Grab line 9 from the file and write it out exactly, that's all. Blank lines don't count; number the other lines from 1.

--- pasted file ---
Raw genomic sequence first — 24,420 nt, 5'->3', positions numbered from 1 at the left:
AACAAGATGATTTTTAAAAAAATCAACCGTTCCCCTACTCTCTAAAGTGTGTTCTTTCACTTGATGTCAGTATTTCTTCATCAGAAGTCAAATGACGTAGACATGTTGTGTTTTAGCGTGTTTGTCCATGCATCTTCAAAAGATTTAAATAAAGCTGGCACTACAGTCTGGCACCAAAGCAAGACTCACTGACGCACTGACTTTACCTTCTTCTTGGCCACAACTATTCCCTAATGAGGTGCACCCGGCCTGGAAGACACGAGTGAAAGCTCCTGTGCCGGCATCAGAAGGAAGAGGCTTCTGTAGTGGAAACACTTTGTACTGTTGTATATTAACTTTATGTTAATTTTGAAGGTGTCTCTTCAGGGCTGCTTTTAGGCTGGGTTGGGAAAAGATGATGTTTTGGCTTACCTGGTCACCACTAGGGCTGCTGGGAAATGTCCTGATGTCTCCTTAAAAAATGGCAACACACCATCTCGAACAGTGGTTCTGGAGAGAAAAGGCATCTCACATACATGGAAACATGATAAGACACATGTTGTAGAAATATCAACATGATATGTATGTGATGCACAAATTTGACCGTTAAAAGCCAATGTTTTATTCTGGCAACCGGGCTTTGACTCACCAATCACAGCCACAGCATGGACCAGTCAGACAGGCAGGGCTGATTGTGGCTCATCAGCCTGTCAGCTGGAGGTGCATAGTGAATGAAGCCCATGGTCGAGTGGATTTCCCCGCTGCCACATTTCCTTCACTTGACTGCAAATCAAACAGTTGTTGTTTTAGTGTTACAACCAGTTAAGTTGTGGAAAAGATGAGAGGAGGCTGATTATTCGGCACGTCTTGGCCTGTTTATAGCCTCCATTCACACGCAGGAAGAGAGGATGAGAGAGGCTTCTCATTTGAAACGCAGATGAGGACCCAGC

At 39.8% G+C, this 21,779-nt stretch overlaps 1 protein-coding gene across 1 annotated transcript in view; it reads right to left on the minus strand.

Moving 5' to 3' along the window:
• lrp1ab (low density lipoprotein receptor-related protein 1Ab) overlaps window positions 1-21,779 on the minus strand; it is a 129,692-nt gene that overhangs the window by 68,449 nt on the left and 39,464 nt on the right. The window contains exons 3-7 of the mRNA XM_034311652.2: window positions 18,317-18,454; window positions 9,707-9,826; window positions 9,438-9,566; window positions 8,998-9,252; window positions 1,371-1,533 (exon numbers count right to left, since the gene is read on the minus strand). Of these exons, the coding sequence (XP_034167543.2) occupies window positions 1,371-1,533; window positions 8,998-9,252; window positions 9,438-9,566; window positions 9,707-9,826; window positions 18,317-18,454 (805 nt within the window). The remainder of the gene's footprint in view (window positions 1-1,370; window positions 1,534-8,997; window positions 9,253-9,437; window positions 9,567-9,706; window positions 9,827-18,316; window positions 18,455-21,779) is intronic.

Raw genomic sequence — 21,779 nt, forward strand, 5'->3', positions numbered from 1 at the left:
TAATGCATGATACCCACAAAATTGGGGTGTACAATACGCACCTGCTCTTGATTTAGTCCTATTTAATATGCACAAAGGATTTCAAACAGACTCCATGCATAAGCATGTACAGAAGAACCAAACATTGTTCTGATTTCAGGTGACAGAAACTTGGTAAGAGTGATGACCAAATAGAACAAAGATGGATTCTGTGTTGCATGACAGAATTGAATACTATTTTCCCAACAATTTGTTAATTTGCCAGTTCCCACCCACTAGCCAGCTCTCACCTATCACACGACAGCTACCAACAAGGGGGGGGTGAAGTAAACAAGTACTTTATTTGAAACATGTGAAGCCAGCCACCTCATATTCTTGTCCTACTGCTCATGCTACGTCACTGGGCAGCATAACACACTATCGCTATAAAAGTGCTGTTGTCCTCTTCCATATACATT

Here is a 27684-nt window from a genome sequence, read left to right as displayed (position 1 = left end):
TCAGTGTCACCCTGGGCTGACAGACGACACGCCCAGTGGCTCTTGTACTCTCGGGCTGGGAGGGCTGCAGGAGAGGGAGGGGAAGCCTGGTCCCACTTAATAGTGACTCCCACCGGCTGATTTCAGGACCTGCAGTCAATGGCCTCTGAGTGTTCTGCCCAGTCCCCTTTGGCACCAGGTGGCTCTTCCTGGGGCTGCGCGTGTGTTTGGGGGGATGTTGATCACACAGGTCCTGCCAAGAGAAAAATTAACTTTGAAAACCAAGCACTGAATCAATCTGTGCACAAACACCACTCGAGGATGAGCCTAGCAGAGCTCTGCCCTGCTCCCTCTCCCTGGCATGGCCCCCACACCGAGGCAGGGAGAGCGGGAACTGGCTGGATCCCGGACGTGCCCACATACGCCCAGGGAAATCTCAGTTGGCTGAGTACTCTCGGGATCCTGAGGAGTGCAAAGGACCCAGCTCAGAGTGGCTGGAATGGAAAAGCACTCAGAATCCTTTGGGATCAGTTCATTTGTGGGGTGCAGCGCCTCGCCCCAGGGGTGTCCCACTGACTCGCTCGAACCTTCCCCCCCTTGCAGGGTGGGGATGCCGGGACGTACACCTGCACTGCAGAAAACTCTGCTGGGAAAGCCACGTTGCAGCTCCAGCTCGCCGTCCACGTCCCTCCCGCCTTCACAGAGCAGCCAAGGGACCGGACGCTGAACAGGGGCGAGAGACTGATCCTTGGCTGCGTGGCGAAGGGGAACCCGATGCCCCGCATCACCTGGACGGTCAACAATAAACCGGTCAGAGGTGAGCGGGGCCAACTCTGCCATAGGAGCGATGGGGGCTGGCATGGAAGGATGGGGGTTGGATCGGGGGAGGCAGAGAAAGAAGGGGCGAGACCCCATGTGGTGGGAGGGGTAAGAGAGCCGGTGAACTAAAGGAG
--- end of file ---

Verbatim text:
TCAGTGTCACCCTGGGCTGACAGACGACACGCCCAGTGGCTCTTGTACTCTCGGGCTGGGAGGGCTGCAGGAGAGGGAGGGGAAGCCTGGTCCCACTTAATAGTGACTCCCACCGGCTGATTTCAGGACCTGCAGTCAATGGCCTCTGAGTGTTCTGCCCAGTCCCCTTTGGCACCAGGTGGCTCTTCCTGGGGCTGCGCGTGTGTTTGGGGGGATGTTGATCACACAGGTCCTGCCAAGAGAAAAATTAACTTTGAAAACCAAGCACTGAATCAATCTGTGCACAAACACCACTCGAGGATGAGCCTAGCAGAGCTCTGCCCTGCTCCCTCTCCCTGGCATGGCCCCCACACCGAGGCAGGGAGAGCGGGAACTGGCTGGATCCCGGACGTGCCCACATACGCCCAGGGAAATCTCAGTTGGCTGAGTACTCTCGGGATCCTGAGGAGTGCAAAGGACCCAGCTCAGAGTGGCTGGAATGGAAAAGCACTCAGAATCCTTTGGGATCAGTTCATTTGTGGGGTGCAGCGCCTCGCCCCAGGGGTGTCCCACTGACTCGCTCGAACCTTCCCCCCCTTGCAGGGTGGGGATGCCGGGACGTACACCTGCACTGCAGAAAACTCTGCTGGGAAAGCCACGTTGCAGCTCCAGCTCGCCGTCCACGTCCCTCCCGCCTTCACAGAGCAGCCAAGGGACCGGACGCTGAACAGGGGCGAGAGACTGATCCTTGGCTGCGTGGCGAAGGGGAACCCGATGCCCCGCATCACCTGGACGGTCAACAATAAACCGGTCAGAGGTGAGCGGGGCCAACTCTGCCATAGGAGCGATGGGGGCTGGCATGGAAGGATGGGGGTTGGATCGGGGGAGGCAGAGAAAGAAGGGGCGAGACCCCATGTGGTGGGAGGGGTAAGAGAGCCGGTGAACTAAAGGAG